Born in Elmira but raised in nearby Horseheads, part of Nancy’s transportation heritage has to do with her education. She attended Morrisville College near Syracuse, graduating with a degree in food service administration in 1969. She joined the Mormon Church at the urging of a roommate while working at St. Mary’s Hospital in Syracuse, and a year or so later headed off to Brigham Young University in Provo, Utah to earn her BS in nutrition. Partying suited Nancy more than studying, so she took a year and a half off back in Horseheads and returned to Utah, this time to study nursing. Continuing to rack up the Amtrak miles, she then transferred to West Georgia College in Carrollton, Georgia. She must have found the key to good study habits there, as immediately upon graduation she successfully passed the exam to become a Registered Nurse. After a stint at Tanner Memorial Hospital in Carrollton, she once again packed her bags and returned to Upstate New York, first as an RN at Corning Hospital, and then here in town at Monroe County Hospital, where she continued to specialize in nursing home rehabilitation.

Some time after arriving in our area, Nancy was introduced by a mutual friend to Dick Barrett. They hit it off right away, and were married on October 3, 1981. Many of our readers know that Dick passed away in 2004, and that he was a collector of railroad memorabilia and author and publisher of numerous books about railroads and collecting.

Nancy remembers well moving from the Gates townhouse Dick had been living in to a house they bought in 1983. There was “some furniture” but most of the move involved railroadiana. “We’re never moving again”, Nancy declared at the time. In 1991, Dick started on Volume I of his encyclopedia of railroad lighting, just prior to retiring from Kodak. Nancy herself retired in 1993, phasing out of nursing but keeping a position she had held for a number of years as a cook 2 days a month at the mission home for her church. There, she made home-cooked meals for the young Mormon missionaries arriving in and departing from our area.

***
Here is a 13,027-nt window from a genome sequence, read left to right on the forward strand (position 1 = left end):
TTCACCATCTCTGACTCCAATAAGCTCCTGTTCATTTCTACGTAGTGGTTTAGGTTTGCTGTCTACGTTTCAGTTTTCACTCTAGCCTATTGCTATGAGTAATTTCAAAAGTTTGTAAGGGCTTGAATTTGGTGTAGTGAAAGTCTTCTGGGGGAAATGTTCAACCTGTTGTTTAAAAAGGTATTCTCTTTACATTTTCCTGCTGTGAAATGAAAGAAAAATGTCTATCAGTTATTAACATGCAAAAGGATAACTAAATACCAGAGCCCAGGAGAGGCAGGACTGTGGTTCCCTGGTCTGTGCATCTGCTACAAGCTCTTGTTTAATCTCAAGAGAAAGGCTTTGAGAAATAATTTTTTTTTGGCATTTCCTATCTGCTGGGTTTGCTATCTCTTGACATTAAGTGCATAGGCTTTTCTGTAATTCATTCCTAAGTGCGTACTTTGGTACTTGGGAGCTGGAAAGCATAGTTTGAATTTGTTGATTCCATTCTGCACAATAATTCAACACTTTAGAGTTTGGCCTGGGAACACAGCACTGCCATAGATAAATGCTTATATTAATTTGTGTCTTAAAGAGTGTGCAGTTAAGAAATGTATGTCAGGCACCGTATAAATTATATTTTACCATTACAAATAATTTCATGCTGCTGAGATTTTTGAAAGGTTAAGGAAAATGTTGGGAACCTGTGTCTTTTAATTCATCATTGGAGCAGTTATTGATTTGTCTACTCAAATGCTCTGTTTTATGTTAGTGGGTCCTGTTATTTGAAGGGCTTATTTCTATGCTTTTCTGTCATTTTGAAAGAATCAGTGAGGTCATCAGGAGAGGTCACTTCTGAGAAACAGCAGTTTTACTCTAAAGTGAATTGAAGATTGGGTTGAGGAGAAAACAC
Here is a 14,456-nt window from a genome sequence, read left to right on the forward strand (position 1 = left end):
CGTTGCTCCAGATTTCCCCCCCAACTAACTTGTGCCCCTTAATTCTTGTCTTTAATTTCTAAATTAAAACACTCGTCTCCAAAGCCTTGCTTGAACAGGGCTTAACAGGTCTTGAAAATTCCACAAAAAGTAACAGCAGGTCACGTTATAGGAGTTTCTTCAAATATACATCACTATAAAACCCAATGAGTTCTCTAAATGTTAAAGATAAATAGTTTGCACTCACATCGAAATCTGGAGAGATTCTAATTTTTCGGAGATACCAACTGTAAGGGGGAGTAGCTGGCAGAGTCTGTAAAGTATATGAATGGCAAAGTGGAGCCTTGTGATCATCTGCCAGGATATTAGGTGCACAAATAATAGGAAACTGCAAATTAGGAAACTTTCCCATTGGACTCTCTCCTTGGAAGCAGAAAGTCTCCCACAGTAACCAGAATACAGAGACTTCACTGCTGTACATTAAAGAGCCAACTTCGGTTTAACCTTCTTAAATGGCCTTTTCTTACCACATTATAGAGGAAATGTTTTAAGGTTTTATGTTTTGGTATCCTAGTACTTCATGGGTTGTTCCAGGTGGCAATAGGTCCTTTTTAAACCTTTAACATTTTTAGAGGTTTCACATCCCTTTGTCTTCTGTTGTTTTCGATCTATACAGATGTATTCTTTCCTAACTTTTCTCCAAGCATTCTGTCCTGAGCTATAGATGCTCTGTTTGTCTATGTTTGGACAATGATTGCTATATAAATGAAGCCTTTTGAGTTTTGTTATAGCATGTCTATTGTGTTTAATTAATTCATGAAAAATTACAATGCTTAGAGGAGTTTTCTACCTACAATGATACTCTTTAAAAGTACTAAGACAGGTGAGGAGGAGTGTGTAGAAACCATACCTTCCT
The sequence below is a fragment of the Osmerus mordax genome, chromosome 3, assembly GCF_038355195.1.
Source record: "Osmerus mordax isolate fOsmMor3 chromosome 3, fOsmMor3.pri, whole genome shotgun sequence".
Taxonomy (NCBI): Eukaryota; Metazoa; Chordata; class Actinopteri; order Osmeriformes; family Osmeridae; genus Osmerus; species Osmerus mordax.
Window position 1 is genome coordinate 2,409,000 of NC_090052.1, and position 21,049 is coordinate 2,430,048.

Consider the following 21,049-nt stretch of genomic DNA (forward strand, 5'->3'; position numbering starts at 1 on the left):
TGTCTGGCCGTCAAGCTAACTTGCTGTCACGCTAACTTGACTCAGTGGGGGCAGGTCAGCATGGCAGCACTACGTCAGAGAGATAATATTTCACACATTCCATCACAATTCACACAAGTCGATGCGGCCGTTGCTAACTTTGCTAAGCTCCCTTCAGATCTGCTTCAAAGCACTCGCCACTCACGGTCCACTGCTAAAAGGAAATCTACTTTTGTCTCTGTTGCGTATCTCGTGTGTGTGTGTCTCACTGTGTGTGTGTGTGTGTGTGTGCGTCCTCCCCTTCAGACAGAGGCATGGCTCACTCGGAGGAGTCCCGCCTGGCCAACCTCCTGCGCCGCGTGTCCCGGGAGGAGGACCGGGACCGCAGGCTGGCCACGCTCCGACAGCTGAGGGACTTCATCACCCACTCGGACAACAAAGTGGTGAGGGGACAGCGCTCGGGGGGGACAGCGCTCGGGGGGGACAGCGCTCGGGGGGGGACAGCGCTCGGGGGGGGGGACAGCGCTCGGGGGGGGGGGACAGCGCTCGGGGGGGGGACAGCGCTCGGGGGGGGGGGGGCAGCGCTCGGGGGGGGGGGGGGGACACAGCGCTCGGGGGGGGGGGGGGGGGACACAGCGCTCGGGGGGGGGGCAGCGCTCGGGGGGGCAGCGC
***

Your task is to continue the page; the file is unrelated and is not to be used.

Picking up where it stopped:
Meanwhile, Nancy found plenty to do at home, helping Dick with the extensive research that went into his books. She remembers spending whole days in Syracuse at the Dietz company, where people assumed she worked there and where the employees would turn the place over to Dick and Nancy to shut the lights off and lock up when they were through! In addition to helping with research, Nancy took phone orders for books and often handled the shipping chores too.

Dick and Nancy shared a love of gardening, growing a wide variety of vegetables, and today she keeps this up on a reduced scale. Sewing and quilting are other pastimes, and she likes to make clothes and sew gifts for others. Genealogy is a big hobby for Nancy, and she’s traced her family history back to the 1600s in some lines. She says the work “never ends”, as one find eventually leads to another. Nancy offers to help anyone interested in getting started in genealogy.

The family tree has several “interesting” characters, according to Nancy. From a transportation perspective, there was a granduncle who was a railroad engineer in the 1920s. From the family story, she says the man’s locomotive was so inadequate it wouldn’t climb a grade one day, so he got off the engine and quit right there on the spot. Another ancestor had a drinking problem, took the trolley home one cold winter night, walked the wrong way and eventually froze to death.